Inpatient and outpatient care
What is inpatient and outpatient care?
Treatment that is provided to patients in a home environment, community or outpatient mental health facility are more commonly provided for patients in chronic or stable phases of the disorder. Treatments are integrated as part of a comprehensive program in conjunction with ongoing medication. Patients in a more acute phase of illness are usually treated through psychiatric inpatient hospital services.
What is the evidence for inpatient care and outpatient care?
Moderate to low quality evidence finds improved overall symptoms and social adjustment with home-based crisis intervention by 20 months, more social behaviour, less agitation and disorientation by 4-6 months, and reduced family burden and disruption by 3 months (but not 6 months). Patients and their relatives also report greater satisfaction with treatment with home-based crisis intervention compared to hospitalisation.
Community care involving assertive community treatment, intensive case management, or educational support, may provide some benefit over standard care or case management for treatment adherence. Community care plus family interventions can reduce the rate of transition to psychosis in the short term (< 1 year), but not the longer term (> 1 year) in people at an ultra-high risk of psychosis. There is some benefit of community based mental health programs in low and middle income countries for improving symptoms, and reducing relapse rates and disability.
Moderate quality evidence suggests day hospitals may have short-term benefit for global functioning and employment rates compared to outpatient care. There is longer duration of treatment in day hospitals compared to inpatient care. There is some benefit of cognitive behavioural therapy provided in hospital settings for reducing symptom severity in patients with acute recent-onset psychosis. Moderate to high quality evidence finds patients with hospital stays between 1 week and 1 month are more likely to be unemployed by 1 to 2 years after hospitalisation than patients with hospital stays over 2 months. Moderate to low quality evidence suggests patients admitted involuntarily show more severe symptoms, less insight and higher levels of treatment-related trauma symptoms than patients admitted voluntarily.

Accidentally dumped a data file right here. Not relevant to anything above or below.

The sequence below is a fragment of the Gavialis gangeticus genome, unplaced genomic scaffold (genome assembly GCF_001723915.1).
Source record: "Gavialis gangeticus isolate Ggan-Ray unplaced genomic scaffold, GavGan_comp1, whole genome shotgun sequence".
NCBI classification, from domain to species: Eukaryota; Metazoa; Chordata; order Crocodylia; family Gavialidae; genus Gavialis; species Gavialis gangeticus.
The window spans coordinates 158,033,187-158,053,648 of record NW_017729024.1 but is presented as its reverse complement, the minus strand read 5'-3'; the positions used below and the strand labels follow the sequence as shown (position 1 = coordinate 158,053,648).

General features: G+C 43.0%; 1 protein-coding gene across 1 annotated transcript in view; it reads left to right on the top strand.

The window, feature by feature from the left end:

Pre- and post-discharge transitional programs may reduce psychiatric hospital readmissions by 1 to 2 years after discharge, particularly transitioning programs that involve a psychoeducation component and that provide transition managers who start their relationship with the patient pre-discharge and follow through until the patient is settled in the community.
Moderate to low quality evidence suggests inpatients who abscond from hospital are often young men in the first three weeks following admission. Absconding may occur in up to 34% of admissions, and up to 80% of absconders return within 24 hours. A large proportion of absconders indicate intent to leave, and most commonly abscond directly from the ward. There is insufficient evidence regarding interventions for preventing absconding.
Green - Topic summary is available.
Orange - Topic summary is being compiled.
Red - Topic summary has no current systematic review available.